In Walk Tall, Sara Meeks describes in laymen's language an exercise program for postural correction and for the treatment and prevention of osteoporosis, scoliosis, low back pain and other musculoskeletal disorders. It also is wonderfully effective for persons, like me, afflicted with arthritis.
Applying the program that Sara Meeks has put forward in Walk Tall has produced results that have changed my life and stunned my doctors. It has corrected joint instability, reduced pain, and improved my strength, mobility and flexibility. In less than five months, it has added 1.7 inches to my height.
I thought it might interest readers if I were to elaborate my personal experience using this exercise program. Then I will comment on certain particulars of the book.
In the early winter of 2000, at the age of 64, after having had a systemic arthritic condition akin to rheumatoid arthritis for 42 years, I planned, at the recommendation of physicians, to undergo total knee-replacement surgeries on both legs and I anticipated, according to my orthopaedic surgeon's medical report, the need, later, for surgical fusing of my ankles. Several times each day, my right knee had become so unstable that it would not straighten enough to support my weight. On those occasions, I sometimes had to struggle through pain for as long as a half hour to straighten and stabilize my knee again. Even when my knees were at their best, my overall posture was crouched and bent forward. I more crept than walked, and frequently had to rely on crutches. Nevertheless, determined to complete my upcoming Spring-semester obligations as a university professor, I postponed my operations until the summer months.
It was then, in December of 2000, that I heard Sara Meeks being interviewed on National Public Radio about her book, Walk Tall, and about her physical therapy clinic in Gainesville, Florida where she treats patients with osteoporosis, scoliosis, back pain, postural dysfunction and allied conditions. I bought a copy of her book, observed that it was written in direct and clear language, and then did what I frequently do-I procrastinated.
After hobbling through the Spring semester of 2001, I started reading Walk Tall, and tried some site-specific exercises for strengthening and increasing flexibility. After a few days, I noticed improvement. I phoned Sara Meeks and had my first appointment scheduled at her clinic May 29, 2001. My plan was to see if she could help me get in better physical condition to undergo surgery and the lengthy, physical-therapy rehabilitation that would be needed after bilateral total knee replacements.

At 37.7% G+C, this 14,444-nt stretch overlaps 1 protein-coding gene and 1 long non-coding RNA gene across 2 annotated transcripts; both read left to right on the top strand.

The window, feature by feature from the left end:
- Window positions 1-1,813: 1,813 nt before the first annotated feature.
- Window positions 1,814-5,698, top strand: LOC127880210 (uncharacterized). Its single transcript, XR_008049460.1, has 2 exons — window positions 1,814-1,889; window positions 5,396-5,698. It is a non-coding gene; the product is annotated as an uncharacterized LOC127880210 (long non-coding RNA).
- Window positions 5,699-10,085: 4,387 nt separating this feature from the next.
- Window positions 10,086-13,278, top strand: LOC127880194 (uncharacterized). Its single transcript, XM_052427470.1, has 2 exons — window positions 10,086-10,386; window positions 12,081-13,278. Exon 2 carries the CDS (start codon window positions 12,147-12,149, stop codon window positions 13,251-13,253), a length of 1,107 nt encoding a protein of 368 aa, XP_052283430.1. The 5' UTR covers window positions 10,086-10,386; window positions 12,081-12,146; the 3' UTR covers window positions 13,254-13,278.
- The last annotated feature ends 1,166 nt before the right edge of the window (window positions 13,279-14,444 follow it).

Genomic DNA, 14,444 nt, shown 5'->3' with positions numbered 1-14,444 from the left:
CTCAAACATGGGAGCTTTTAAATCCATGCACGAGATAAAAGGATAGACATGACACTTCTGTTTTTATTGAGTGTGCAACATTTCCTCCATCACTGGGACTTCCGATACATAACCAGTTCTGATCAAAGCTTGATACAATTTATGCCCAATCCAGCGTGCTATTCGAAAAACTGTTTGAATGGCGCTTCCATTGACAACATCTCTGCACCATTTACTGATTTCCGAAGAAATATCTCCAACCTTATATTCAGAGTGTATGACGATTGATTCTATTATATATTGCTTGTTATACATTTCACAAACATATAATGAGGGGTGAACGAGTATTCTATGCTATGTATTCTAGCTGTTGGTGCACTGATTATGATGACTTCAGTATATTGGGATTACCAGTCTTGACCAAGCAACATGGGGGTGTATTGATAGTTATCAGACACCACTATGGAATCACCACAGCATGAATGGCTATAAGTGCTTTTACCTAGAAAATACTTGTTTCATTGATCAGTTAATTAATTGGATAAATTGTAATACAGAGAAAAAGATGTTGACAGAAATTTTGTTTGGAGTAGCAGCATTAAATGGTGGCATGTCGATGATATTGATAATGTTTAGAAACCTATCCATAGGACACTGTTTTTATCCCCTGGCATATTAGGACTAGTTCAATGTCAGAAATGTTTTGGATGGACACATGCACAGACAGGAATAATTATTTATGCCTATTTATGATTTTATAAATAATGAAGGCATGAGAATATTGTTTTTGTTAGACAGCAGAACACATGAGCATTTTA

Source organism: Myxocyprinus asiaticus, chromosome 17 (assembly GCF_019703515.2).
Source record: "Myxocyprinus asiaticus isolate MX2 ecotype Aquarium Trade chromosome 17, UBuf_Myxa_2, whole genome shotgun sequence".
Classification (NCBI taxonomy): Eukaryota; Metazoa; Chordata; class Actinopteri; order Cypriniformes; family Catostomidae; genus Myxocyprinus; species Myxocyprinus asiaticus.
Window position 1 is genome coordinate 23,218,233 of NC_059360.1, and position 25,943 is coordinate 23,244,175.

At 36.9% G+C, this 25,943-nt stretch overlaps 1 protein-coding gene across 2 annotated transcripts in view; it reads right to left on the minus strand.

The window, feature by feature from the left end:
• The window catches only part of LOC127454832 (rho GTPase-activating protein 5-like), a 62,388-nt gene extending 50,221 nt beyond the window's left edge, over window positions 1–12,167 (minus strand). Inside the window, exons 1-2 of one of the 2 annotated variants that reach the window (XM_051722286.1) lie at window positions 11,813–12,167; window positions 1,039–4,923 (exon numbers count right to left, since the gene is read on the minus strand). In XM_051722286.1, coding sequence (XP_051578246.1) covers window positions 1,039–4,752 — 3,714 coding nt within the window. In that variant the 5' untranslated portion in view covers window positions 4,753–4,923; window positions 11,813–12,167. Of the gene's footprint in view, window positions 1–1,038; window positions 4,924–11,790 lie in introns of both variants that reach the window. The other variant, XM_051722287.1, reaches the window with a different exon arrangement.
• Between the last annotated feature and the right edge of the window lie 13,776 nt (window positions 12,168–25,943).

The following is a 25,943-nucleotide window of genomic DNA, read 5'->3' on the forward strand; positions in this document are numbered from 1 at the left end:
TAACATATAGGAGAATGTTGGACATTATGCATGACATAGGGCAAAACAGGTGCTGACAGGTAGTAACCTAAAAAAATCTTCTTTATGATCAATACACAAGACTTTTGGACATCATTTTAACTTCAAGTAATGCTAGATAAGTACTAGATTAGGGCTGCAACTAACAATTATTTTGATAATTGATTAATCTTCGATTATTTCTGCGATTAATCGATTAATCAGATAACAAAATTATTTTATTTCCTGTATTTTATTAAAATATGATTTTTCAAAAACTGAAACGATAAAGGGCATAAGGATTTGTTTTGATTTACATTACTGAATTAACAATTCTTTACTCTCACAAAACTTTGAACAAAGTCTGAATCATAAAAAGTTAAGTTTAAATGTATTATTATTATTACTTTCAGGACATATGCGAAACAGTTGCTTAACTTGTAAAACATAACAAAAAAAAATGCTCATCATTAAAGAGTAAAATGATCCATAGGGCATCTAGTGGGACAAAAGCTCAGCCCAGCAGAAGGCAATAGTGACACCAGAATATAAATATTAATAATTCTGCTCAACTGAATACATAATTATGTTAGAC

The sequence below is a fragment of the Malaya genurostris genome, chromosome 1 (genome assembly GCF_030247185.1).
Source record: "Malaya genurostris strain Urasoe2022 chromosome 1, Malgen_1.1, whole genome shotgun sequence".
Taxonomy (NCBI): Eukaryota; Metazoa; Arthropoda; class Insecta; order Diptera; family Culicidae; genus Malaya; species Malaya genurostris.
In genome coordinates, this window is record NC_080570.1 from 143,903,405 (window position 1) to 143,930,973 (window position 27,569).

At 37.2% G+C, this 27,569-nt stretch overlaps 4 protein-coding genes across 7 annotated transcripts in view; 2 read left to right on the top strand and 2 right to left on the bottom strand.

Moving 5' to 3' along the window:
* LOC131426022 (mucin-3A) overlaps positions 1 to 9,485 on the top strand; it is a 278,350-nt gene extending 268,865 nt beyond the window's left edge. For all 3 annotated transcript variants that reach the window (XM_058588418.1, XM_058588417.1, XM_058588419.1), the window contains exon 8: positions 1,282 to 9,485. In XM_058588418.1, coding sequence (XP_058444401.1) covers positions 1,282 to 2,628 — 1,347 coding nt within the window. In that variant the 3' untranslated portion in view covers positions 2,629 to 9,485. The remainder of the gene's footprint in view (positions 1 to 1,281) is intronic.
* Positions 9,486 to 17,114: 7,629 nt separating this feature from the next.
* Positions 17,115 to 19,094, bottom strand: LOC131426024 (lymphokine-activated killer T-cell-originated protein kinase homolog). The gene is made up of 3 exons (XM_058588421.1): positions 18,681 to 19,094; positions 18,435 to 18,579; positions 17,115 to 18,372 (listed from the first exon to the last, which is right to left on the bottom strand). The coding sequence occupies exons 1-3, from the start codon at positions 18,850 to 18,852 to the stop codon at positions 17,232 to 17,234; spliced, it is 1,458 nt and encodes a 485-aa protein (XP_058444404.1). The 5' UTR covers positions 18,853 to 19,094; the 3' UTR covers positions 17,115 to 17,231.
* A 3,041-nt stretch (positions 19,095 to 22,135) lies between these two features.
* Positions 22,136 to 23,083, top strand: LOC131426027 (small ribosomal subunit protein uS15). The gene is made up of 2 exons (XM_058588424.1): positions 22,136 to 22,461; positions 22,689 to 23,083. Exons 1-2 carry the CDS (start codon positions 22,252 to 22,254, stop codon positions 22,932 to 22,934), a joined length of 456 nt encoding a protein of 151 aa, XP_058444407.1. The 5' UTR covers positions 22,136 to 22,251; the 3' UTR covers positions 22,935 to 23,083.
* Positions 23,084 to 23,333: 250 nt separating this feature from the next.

Four and a half months later, after fifteen clinic visits and diligent adherence to the home exercise program in Walk Tall, both my knees are stable, my other afflicted joints are much better, and my overall strength, flexibility, mobility and posture are much improved. My primary physician and my rheumatologist are pleased and astounded. I haven't seen my orthopaedic surgeon again because I'm no longer contemplating the need for surgery.
THE BOOK, WALK TALL
The title, Walk Tall, perfectly fits the book's purpose, which is to enable a person not only to overcome flawed posture, but also to walk smoothly while maintaining an erect and aligned bearing. The methods by which this goal is to be achieved are explained in eight chapters. Many instructive illustrations accompany the clear and gracefully written explanations.
Chapter 1 (Mental Imagery) introduces four visualizations designed to improve posture. In my experience, focusing on these visualizations during everyday activities has indeed benefitted my posture. Additionally, to assure a correct execution of each exercise described in later chapters, I've found it essential to visualize (or imagine) every detail of an exercise just before doing it. Chapters 2 through 5 (Site-Specific Exercises; Balance; Walking; Scapular Stabilization) describe exercises performed while seated, supine (on the back), prone (on the stomach), standing and walking. These exercises are designed to improve strength, flexibility, and mobility. In my experience, adherence to this exercise program not only has yielded such improvements but, surprisingly, also has reduced joint pain and swelling while correcting the problems with joint stability that I've described earlier. Chapters 7 and 8 describe how to maintain good body mechanics during the activities of daily life. A useful Glossary defines technical terms. I've found it and the Index to be helpful.
The author, Sara Meeks, has both graduate and undergraduate degrees in physical therapy and has nearly 40 years of clinical experience. In 1994, she became an APTA Certified Geriatric Clinical Specialist. Besides her work in her clinic, Sara Meeks is an educator. A look at her informative website reveals that this year, at nearly 20 cities nationwide, she will offer courses to physical therapists and professionals in allied fields. These courses deal with the comprehensive physical-therapy treatment of patients afflicted with osteoporosis and related ailments.